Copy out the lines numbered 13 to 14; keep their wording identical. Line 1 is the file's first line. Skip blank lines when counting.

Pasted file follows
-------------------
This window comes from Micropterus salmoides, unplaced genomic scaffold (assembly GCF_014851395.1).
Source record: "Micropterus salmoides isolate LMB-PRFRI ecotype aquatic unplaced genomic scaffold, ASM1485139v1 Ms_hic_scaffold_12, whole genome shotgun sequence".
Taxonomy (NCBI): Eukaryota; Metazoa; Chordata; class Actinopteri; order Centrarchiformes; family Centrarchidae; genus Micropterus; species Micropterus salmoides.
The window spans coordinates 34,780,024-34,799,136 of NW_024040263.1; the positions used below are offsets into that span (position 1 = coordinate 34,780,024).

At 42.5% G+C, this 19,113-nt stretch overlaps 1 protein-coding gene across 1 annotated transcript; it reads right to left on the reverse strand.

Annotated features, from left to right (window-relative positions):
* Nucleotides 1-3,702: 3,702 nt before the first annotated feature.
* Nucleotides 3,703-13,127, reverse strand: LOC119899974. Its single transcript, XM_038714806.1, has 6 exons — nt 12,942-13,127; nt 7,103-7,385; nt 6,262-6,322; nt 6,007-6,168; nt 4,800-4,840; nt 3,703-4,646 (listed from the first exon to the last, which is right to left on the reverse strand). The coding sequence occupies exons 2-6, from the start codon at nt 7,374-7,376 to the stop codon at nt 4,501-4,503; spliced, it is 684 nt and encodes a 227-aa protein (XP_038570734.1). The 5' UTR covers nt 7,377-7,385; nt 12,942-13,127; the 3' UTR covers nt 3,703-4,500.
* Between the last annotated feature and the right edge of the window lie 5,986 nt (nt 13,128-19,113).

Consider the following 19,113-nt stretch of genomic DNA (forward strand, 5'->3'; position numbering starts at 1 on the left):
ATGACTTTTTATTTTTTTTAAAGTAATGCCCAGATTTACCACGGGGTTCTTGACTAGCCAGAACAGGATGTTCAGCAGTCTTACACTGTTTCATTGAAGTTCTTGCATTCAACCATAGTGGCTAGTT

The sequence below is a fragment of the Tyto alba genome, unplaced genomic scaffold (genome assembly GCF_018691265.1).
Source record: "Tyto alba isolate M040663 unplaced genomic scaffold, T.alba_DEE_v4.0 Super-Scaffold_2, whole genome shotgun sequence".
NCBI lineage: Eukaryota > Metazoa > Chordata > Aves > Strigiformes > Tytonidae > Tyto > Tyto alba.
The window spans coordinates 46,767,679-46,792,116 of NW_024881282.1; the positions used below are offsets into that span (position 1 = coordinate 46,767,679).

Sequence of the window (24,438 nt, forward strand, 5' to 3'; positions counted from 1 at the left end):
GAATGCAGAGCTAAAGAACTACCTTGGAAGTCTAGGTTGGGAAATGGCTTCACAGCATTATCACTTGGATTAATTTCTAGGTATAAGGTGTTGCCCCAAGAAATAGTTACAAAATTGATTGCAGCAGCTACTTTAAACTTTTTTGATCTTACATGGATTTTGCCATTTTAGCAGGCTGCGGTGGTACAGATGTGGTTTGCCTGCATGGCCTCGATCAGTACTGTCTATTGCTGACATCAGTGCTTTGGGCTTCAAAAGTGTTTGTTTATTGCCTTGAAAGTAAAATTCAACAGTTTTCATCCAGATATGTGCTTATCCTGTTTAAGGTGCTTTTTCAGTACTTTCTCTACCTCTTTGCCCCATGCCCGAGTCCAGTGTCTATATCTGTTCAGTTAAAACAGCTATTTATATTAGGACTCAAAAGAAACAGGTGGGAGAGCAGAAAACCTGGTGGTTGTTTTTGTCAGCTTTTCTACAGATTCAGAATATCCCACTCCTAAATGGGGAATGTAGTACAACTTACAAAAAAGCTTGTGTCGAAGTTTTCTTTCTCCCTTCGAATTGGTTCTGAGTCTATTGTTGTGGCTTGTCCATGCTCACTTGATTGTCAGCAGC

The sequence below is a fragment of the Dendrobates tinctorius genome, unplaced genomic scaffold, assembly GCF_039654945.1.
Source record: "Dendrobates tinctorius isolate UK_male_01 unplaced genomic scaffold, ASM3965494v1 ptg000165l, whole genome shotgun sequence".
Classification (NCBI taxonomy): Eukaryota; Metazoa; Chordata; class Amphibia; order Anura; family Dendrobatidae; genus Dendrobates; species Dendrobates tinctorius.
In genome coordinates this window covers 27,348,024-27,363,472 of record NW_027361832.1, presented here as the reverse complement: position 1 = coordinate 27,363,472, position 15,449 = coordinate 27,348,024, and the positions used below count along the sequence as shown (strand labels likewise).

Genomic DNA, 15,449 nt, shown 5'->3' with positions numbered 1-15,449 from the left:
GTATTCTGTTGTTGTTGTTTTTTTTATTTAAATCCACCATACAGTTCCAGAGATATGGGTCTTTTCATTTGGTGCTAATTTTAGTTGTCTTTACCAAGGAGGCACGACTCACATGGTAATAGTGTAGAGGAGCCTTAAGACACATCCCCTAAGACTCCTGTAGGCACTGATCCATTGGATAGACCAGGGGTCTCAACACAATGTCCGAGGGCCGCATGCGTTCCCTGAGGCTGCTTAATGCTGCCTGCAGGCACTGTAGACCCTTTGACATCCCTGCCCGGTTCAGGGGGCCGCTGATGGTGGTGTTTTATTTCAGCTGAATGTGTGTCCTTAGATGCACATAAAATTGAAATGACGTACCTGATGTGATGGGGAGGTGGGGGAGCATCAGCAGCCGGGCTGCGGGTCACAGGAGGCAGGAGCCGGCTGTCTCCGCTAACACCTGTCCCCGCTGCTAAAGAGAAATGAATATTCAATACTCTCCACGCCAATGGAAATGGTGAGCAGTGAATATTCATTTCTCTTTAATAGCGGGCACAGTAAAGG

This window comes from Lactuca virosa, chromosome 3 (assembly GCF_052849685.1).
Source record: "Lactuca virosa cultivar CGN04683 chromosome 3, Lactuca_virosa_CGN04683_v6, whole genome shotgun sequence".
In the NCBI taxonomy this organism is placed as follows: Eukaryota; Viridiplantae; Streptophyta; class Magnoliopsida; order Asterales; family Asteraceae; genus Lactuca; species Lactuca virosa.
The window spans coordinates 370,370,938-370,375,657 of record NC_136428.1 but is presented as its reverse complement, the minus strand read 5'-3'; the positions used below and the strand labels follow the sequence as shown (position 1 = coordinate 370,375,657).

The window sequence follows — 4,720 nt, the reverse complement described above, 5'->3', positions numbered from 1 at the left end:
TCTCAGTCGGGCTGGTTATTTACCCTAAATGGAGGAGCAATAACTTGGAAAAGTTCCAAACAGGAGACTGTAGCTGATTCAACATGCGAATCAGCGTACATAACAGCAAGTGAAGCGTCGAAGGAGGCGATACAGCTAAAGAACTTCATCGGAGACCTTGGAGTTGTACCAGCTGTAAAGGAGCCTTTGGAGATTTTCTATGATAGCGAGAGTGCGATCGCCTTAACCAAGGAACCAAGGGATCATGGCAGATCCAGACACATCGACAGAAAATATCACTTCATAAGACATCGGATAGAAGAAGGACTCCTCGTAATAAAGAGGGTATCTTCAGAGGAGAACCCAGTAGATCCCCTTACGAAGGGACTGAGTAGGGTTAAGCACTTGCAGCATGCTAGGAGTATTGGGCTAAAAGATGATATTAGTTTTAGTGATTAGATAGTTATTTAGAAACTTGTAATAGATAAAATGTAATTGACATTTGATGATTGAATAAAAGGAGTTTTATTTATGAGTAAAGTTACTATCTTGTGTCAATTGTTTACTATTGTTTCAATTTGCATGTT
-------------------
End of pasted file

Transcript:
Source record: "Tyto alba isolate M040663 unplaced genomic scaffold, T.alba_DEE_v4.0 Super-Scaffold_2, whole genome shotgun sequence".
NCBI lineage: Eukaryota > Metazoa > Chordata > Aves > Strigiformes > Tytonidae > Tyto > Tyto alba.